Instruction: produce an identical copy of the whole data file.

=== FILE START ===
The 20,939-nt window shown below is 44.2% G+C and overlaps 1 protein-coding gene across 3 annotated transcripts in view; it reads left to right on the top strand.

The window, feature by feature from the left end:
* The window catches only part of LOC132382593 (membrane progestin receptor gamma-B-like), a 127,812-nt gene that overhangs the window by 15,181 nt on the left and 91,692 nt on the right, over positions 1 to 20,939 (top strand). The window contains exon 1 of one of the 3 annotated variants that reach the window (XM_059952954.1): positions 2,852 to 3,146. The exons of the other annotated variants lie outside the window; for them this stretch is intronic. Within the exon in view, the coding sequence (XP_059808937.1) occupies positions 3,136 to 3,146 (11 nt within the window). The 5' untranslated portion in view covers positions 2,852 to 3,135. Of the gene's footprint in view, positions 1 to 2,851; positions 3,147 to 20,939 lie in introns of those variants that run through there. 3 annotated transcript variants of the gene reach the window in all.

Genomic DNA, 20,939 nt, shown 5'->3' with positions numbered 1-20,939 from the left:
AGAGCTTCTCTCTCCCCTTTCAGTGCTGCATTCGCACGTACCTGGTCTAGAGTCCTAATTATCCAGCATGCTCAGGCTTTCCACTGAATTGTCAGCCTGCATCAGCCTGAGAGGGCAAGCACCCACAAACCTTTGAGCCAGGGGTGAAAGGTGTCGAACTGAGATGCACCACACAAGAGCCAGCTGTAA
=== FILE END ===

The 20,939-nt window shown below is 44.2% G+C and overlaps 1 protein-coding gene across 3 annotated transcripts in view; it reads left to right on the top strand.

The window, feature by feature from the left end:
* The window catches only part of LOC132382593 (membrane progestin receptor gamma-B-like), a 127,812-nt gene that overhangs the window by 15,181 nt on the left and 91,692 nt on the right, over positions 1 to 20,939 (top strand). The window contains exon 1 of one of the 3 annotated variants that reach the window (XM_059952954.1): positions 2,852 to 3,146. The exons of the other annotated variants lie outside the window; for them this stretch is intronic. Within the exon in view, the coding sequence (XP_059808937.1) occupies positions 3,136 to 3,146 (11 nt within the window). The 5' untranslated portion in view covers positions 2,852 to 3,135. Of the gene's footprint in view, positions 1 to 2,851; positions 3,147 to 20,939 lie in introns of those variants that run through there. 3 annotated transcript variants of the gene reach the window in all.

Genomic DNA, 20,939 nt, shown 5'->3' with positions numbered 1-20,939 from the left:
AGAGCTTCTCTCTCCCCTTTCAGTGCTGCATTCGCACGTACCTGGTCTAGAGTCCTAATTATCCAGCATGCTCAGGCTTTCCACTGAATTGTCAGCCTGCATCAGCCTGAGAGGGCAAGCACCCACAAACCTTTGAGCCAGGGGTGAAAGGTGTCGAACTGAGATGCACCACACAAGAGCCAGCTGTAA